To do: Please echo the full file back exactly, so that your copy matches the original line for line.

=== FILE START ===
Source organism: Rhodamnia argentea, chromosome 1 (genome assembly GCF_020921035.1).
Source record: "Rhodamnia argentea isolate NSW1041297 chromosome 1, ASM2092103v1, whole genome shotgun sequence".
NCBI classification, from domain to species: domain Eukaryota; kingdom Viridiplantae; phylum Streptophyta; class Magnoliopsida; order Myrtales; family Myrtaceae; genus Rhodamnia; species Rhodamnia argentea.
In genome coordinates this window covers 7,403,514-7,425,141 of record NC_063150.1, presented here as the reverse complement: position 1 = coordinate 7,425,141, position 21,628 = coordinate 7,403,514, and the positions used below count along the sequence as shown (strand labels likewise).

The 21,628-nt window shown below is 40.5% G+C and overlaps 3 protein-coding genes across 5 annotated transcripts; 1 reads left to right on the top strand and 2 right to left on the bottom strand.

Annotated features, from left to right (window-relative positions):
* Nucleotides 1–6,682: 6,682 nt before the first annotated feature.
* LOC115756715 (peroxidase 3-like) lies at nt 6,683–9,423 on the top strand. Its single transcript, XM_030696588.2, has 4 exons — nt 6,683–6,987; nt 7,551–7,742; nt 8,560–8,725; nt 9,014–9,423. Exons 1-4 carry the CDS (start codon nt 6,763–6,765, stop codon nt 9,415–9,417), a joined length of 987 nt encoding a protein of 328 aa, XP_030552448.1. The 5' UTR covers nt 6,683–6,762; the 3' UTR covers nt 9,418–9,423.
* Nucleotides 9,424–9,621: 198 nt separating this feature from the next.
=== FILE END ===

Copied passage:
Source organism: Rhodamnia argentea, chromosome 1 (genome assembly GCF_020921035.1).
Source record: "Rhodamnia argentea isolate NSW1041297 chromosome 1, ASM2092103v1, whole genome shotgun sequence".
NCBI classification, from domain to species: domain Eukaryota; kingdom Viridiplantae; phylum Streptophyta; class Magnoliopsida; order Myrtales; family Myrtaceae; genus Rhodamnia; species Rhodamnia argentea.
In genome coordinates this window covers 7,403,514-7,425,141 of record NC_063150.1, presented here as the reverse complement: position 1 = coordinate 7,425,141, position 21,628 = coordinate 7,403,514, and the positions used below count along the sequence as shown (strand labels likewise).

The 21,628-nt window shown below is 40.5% G+C and overlaps 3 protein-coding genes across 5 annotated transcripts; 1 reads left to right on the top strand and 2 right to left on the bottom strand.

Annotated features, from left to right (window-relative positions):
* Nucleotides 1–6,682: 6,682 nt before the first annotated feature.
* LOC115756715 (peroxidase 3-like) lies at nt 6,683–9,423 on the top strand. Its single transcript, XM_030696588.2, has 4 exons — nt 6,683–6,987; nt 7,551–7,742; nt 8,560–8,725; nt 9,014–9,423. Exons 1-4 carry the CDS (start codon nt 6,763–6,765, stop codon nt 9,415–9,417), a joined length of 987 nt encoding a protein of 328 aa, XP_030552448.1. The 5' UTR covers nt 6,683–6,762; the 3' UTR covers nt 9,418–9,423.
* Nucleotides 9,424–9,621: 198 nt separating this feature from the next.